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  • Natasha Watts

I Just Talked About Politics Online and Didn't Hate the World Afterwards


(And you can, too!)

It is a truth universally acknowledged that you should never try to discuss politics online. No one's going to change their mind, and you'll just spend an hour exchanging "sick burns" with some dude in Virginia with nothing to show for it but carpal tunnel and an ulcer.

But then we still feel the need to do it. At least I do, since I don't have the self-restraint of my father, who has maintained his rigid rule of not talking politics online during this election even though I can tell he really, really wants to. Bless him.

After the shocker that was November 8th, I found myself wishing there was a way to hear multiple sides of the story without being called a moron by my great uncle. Unlike that aforementioned dude in Virginia, I want to understand those I disagree with.

So I held a salon.

Salons were once held as "a regular social gathering of eminent people (especially writers and artists) at the house of a woman prominent in high society." I think my Target clearance rack outfits and inability to keep my house clean probably disqualify me from the "woman prominent in high society" cartegory, but I do feel like I have a smattering of smart friends from a wide range of backgrounds and beliefs. That would have to do.

I hosted the salon as a Facebook event to which I invited a very particular set of people. These were my requirements:

1. Willing to dialogue with people who held beliefs that went completely against theirs

2. Able to thoroughly and thoughtfully express themselves online

3. Had been keyed in to politics during the past year enough to talk intelligently about events, figures, and issues

This was an experiment, so I kept the guest list small - around 10 people. But within that group, there were people who were old, young, male, female, gay, straight, religious, atheist, liberal, conservative, and libertarian.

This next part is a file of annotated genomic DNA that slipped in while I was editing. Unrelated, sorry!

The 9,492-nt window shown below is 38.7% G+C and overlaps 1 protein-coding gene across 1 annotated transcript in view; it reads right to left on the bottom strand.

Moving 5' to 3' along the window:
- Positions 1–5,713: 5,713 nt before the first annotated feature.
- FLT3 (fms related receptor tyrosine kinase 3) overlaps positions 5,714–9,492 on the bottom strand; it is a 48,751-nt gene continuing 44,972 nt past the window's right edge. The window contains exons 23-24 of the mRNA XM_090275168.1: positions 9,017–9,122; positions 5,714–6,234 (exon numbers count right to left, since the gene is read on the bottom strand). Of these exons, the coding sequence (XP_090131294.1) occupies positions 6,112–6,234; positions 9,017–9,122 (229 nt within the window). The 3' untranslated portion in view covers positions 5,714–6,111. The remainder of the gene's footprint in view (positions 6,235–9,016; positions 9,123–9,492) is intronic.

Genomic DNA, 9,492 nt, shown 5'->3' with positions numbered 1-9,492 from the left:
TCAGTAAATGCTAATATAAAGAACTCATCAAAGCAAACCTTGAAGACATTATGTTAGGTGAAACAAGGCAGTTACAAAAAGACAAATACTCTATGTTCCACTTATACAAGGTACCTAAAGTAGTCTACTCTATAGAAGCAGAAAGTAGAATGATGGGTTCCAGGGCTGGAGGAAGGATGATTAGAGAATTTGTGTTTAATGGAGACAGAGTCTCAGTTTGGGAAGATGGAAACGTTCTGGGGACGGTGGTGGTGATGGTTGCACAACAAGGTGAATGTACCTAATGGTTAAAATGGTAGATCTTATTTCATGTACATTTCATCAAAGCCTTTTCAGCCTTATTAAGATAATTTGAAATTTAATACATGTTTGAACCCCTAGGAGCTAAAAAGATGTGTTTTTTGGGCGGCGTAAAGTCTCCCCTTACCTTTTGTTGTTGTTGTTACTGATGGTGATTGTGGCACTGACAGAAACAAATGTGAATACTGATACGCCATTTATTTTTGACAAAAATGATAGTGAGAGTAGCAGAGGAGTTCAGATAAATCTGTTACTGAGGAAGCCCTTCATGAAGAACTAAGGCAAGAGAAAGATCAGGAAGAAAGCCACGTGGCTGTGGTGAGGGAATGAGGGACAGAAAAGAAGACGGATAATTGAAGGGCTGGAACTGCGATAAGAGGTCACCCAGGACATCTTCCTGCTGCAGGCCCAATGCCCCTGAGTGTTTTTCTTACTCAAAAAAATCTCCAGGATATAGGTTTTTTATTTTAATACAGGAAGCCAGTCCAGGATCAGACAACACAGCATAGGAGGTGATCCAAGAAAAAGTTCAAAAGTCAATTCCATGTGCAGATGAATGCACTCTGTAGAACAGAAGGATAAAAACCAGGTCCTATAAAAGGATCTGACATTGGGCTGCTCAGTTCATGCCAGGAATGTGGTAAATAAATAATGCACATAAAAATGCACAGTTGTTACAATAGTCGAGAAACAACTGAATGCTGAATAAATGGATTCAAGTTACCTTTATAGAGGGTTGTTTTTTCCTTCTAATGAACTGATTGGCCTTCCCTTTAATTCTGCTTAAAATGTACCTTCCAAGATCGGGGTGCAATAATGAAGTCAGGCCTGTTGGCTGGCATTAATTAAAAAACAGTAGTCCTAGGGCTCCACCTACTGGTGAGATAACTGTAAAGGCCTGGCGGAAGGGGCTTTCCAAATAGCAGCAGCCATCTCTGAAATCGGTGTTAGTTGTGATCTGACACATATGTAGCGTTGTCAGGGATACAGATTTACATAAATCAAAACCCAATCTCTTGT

The salon was scheduled for December 6 from 7:30-9:30 PM.

A few hours before the designated start time, the discussions began. One guy posted about Evan McMullin and some of the former presidential candidate's opinions on Trump's potential for authoritarianism. Another started a thread on voter fraud.

People started commenting, and guess what! Facts were shared, personal opinions were voiced, and people actually used politicans' real names instead of things like "Drumpf" and "Obummer." It was glorious.

And, most importantly, I learned.

I learned about the issues with some of the Supreme Court's recent actions. I learned some of the pros and cons of voter ID requirements. I learned about why so many people were willing to vote for someone as icky as Donald Trump, because can't we all at least agree that he's icky?

There were some tense moments, but people used articles and statistics to back up their claims instead of caps lock. And instead of trying to change each others' minds, people listened and considered what others had to say.

If you get anything out of my little experiment, I hope it's this: True discussion and change can't come about unless you are willing to listen - really listen - and admit when you're unsure or just plain wrong. Nobody knows everything.

A few of the discussions went on for a day or two after the salon, but from what I could tell, they remained respectful even without me hovering around as the moderator. Those who I talked to afterwards said it was an overwhelmingly positive experience, and most expressed interest in doing it again sometime.

My final post on the salon's Facebook event page was a question: What next? What do we do to heal the rifts that this election season ripped open? I'm not sure if we figured out the answer. I think continuing to host discussions like this might be a good next step. And becoming more involved in your community (politically or otherwise) is always great. But I'd like to pose that question to you as well.

What next?


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© 2016 by Natasha Watts

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